As Ron Kennedy, MD explains, “In order for a mineral to be of any use to the body, it must be presented in a form in which it can be used. That form involves an association with an organic (carbon-based) molecule. Carbon-based molecules are found in living systems and are not found in the ground which is where mineral water comes from.”
The best way to get this form of minerals is through your food. Plants do the work of binding these minerals with ligands as they take them up from the soil.
Dr. Kennedy goes on to explain that the inorganic mineral salts found in water not only are hard for the body to absorb, but can wreak havoc with your health. The inorganic mineral salts found in water separate into isolated ions. These ions go on to precipitate other minerals in circulation, forming new salts in the body. These precipitated salts are found in the lens of the eye in the form of cataracts. Or in the kidneys as kidney stones. Or in the walls of the arteries causing arteriosclerosis.
So in fact, by trying to mineralize your water you may be causing more harm to your body than good.
Which brings me to the next argument . . .
Alka-Lie #7: Distilled water leaches minerals out of your body
As part of their campaign, alkaline advocates like to terrorize people with images of minerals leaching out of your bones after you drink distilled water.
And it’s true, you can lose these minerals if you’re not getting enough minerals in your diet. Your bones are like a mineral bank. If your body needs more magnesium or calcium for nerve or heart functioning, it will take the minerals stored in your bones.
But distilled water is not the problem. As explained above, your best source of minerals is from your diet, not your water. If you’re drinking distilled water – which is essentially pure water – it simply mixes with the food in your stomach and lower down in your intestines. Depending on the minerals in your diet, the mixture that eventually reaches the point of absorption is no longer distilled water but a mineral-rich slurry of nutritional building-blocks.
The pure distilled water you drank initially goes nowhere near your bones to leach minerals out of them.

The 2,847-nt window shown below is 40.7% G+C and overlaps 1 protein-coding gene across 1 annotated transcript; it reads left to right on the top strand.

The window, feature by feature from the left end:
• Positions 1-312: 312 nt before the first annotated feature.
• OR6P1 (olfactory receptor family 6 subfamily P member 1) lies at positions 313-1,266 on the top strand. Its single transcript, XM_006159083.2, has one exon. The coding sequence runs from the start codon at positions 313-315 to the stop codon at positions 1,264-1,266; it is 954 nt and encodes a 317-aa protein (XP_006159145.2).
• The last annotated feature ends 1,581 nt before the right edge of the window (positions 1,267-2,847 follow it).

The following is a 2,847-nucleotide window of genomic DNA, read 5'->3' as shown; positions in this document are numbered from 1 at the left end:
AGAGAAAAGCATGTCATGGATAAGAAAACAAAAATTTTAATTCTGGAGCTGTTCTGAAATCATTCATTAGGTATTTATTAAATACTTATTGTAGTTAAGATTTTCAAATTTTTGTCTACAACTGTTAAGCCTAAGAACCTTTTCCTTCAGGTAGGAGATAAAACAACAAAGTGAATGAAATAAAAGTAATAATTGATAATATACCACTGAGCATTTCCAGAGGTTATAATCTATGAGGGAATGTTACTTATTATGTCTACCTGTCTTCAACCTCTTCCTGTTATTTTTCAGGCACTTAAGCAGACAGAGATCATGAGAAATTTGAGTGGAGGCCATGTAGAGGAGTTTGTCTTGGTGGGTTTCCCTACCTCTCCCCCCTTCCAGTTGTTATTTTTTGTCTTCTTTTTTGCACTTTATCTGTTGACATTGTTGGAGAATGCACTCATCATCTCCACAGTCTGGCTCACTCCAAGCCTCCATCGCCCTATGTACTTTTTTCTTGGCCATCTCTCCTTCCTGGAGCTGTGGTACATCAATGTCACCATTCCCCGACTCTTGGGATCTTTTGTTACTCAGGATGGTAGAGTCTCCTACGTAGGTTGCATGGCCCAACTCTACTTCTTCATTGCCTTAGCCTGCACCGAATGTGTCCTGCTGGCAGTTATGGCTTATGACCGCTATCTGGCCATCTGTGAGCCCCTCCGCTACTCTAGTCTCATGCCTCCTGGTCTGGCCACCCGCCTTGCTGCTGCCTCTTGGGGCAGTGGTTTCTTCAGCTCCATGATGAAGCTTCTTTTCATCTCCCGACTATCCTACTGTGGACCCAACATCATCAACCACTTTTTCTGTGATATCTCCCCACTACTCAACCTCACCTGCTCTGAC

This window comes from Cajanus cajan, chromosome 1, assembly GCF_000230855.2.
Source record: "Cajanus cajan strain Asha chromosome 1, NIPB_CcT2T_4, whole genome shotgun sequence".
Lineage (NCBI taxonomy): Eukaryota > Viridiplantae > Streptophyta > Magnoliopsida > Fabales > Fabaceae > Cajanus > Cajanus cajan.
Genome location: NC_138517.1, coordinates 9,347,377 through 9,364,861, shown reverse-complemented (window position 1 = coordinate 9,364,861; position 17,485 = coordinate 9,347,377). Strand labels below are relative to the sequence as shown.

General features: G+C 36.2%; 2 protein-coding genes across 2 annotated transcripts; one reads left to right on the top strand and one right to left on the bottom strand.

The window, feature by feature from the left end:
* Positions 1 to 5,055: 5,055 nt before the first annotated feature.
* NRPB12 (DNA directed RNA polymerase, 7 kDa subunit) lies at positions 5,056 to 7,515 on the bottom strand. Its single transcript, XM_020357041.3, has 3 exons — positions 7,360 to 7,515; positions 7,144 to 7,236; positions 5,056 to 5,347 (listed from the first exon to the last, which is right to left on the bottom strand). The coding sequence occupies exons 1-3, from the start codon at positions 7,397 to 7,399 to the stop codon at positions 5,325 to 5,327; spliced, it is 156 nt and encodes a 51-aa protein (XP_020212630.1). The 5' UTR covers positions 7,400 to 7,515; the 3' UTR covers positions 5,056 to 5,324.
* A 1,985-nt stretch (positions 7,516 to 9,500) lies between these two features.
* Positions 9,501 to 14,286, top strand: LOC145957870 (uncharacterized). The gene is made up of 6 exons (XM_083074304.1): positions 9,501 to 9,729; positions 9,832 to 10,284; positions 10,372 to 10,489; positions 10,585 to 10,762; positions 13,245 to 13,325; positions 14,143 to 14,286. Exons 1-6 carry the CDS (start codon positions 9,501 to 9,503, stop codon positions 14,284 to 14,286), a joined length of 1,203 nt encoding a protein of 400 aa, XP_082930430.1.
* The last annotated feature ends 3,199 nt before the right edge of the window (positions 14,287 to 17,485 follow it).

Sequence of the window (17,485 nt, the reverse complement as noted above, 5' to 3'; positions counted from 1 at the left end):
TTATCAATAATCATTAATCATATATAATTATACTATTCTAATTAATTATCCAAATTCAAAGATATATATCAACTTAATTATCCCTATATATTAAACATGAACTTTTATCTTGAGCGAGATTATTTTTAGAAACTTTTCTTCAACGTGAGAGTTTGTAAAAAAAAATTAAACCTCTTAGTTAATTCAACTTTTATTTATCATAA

But the role distilled water plays in helping your body manage minerals goes even further. In truth, distilled water does take minerals out of your body. But as Dr. Kennedy explains, only the ones you don’t need that may precipitate, contributing to arterial plaque buildup, kidney stones and cataracts.
Your body gets rid of excess materials through the kidneys. And to work well, these organs need lots of water – unadulterated water. The more water you can add to your bodily fluids without additional mineral loads, the easier it is for your cells to wash out junk, including inorganic minerals your body can’t absorb.
In contrast, many health experts describe drinking mineral water as similar to washing your dishes in dirty water. It simply doesn’t do the job and just ends up making more of a mess.
Bottom line, get your minerals from your food and let water do what it does best in it’s pure state - hydrate and wash your body from the inside out.
Save Your Health And Your Money - Don’t Believe The Alka-Lies
The Alka-Liars ignore an important part of human physiology – Our body uses a wide range of pH values.
In May 2013, the Consumer Union, publisher of Consumer Reports, published an editorial in the Washington Post lambasting the promises made by alkaline water supporters: “The evidence supporting any of the health claims for alkaline products is murky at best.”
As the Consumers Union notes, in order to maintain good health and function properly our body maintains pH levels ranging roughly from a pH of 2 (similar to lemon juice) to a pH of 8 (a bit below baking soda’s pH of 9). And these pH levels are exquisitely balanced by your body, primarily through a complex system of buffering and breathing.
Certainly, there are some things you can do to help your body maintain the right levels of acidity and alkalinity . . .